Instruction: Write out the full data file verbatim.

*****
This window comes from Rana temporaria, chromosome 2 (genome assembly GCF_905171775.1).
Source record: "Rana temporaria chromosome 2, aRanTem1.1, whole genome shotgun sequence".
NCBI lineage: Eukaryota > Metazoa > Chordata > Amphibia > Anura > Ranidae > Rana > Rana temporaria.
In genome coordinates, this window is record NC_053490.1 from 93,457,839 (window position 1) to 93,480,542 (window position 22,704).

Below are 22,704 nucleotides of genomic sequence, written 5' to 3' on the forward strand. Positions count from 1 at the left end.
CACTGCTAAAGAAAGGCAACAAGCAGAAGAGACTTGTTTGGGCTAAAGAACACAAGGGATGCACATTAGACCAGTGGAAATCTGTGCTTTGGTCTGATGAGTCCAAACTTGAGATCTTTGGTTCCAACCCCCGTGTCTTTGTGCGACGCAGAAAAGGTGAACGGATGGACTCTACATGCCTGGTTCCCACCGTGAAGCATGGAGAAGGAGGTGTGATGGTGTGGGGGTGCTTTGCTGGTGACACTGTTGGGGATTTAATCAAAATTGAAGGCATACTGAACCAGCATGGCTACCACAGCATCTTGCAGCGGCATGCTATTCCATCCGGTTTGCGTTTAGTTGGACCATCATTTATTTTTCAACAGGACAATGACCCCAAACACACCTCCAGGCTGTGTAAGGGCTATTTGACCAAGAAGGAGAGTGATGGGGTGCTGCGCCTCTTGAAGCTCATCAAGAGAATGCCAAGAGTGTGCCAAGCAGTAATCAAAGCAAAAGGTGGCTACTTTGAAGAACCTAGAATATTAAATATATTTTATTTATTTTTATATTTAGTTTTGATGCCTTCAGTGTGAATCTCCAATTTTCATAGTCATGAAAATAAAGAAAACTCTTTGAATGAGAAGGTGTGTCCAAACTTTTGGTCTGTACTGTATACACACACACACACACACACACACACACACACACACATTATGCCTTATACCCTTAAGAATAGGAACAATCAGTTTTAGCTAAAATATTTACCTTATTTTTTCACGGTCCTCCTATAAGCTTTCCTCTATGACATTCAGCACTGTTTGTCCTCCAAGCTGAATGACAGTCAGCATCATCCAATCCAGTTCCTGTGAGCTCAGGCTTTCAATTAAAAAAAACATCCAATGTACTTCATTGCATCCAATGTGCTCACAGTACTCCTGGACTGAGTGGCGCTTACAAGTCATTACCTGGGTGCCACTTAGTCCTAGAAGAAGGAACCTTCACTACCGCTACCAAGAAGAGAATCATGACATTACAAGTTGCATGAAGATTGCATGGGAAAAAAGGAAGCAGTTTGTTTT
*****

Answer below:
This window comes from Rana temporaria, chromosome 2 (genome assembly GCF_905171775.1).
Source record: "Rana temporaria chromosome 2, aRanTem1.1, whole genome shotgun sequence".
NCBI lineage: Eukaryota > Metazoa > Chordata > Amphibia > Anura > Ranidae > Rana > Rana temporaria.
In genome coordinates, this window is record NC_053490.1 from 93,457,839 (window position 1) to 93,480,542 (window position 22,704).

Below are 22,704 nucleotides of genomic sequence, written 5' to 3' on the forward strand. Positions count from 1 at the left end.
CACTGCTAAAGAAAGGCAACAAGCAGAAGAGACTTGTTTGGGCTAAAGAACACAAGGGATGCACATTAGACCAGTGGAAATCTGTGCTTTGGTCTGATGAGTCCAAACTTGAGATCTTTGGTTCCAACCCCCGTGTCTTTGTGCGACGCAGAAAAGGTGAACGGATGGACTCTACATGCCTGGTTCCCACCGTGAAGCATGGAGAAGGAGGTGTGATGGTGTGGGGGTGCTTTGCTGGTGACACTGTTGGGGATTTAATCAAAATTGAAGGCATACTGAACCAGCATGGCTACCACAGCATCTTGCAGCGGCATGCTATTCCATCCGGTTTGCGTTTAGTTGGACCATCATTTATTTTTCAACAGGACAATGACCCCAAACACACCTCCAGGCTGTGTAAGGGCTATTTGACCAAGAAGGAGAGTGATGGGGTGCTGCGCCTCTTGAAGCTCATCAAGAGAATGCCAAGAGTGTGCCAAGCAGTAATCAAAGCAAAAGGTGGCTACTTTGAAGAACCTAGAATATTAAATATATTTTATTTATTTTTATATTTAGTTTTGATGCCTTCAGTGTGAATCTCCAATTTTCATAGTCATGAAAATAAAGAAAACTCTTTGAATGAGAAGGTGTGTCCAAACTTTTGGTCTGTACTGTATACACACACACACACACACACACACACACACACACACATTATGCCTTATACCCTTAAGAATAGGAACAATCAGTTTTAGCTAAAATATTTACCTTATTTTTTCACGGTCCTCCTATAAGCTTTCCTCTATGACATTCAGCACTGTTTGTCCTCCAAGCTGAATGACAGTCAGCATCATCCAATCCAGTTCCTGTGAGCTCAGGCTTTCAATTAAAAAAAACATCCAATGTACTTCATTGCATCCAATGTGCTCACAGTACTCCTGGACTGAGTGGCGCTTACAAGTCATTACCTGGGTGCCACTTAGTCCTAGAAGAAGGAACCTTCACTACCGCTACCAAGAAGAGAATCATGACATTACAAGTTGCATGAAGATTGCATGGGAAAAAAGGAAGCAGTTTGTTTT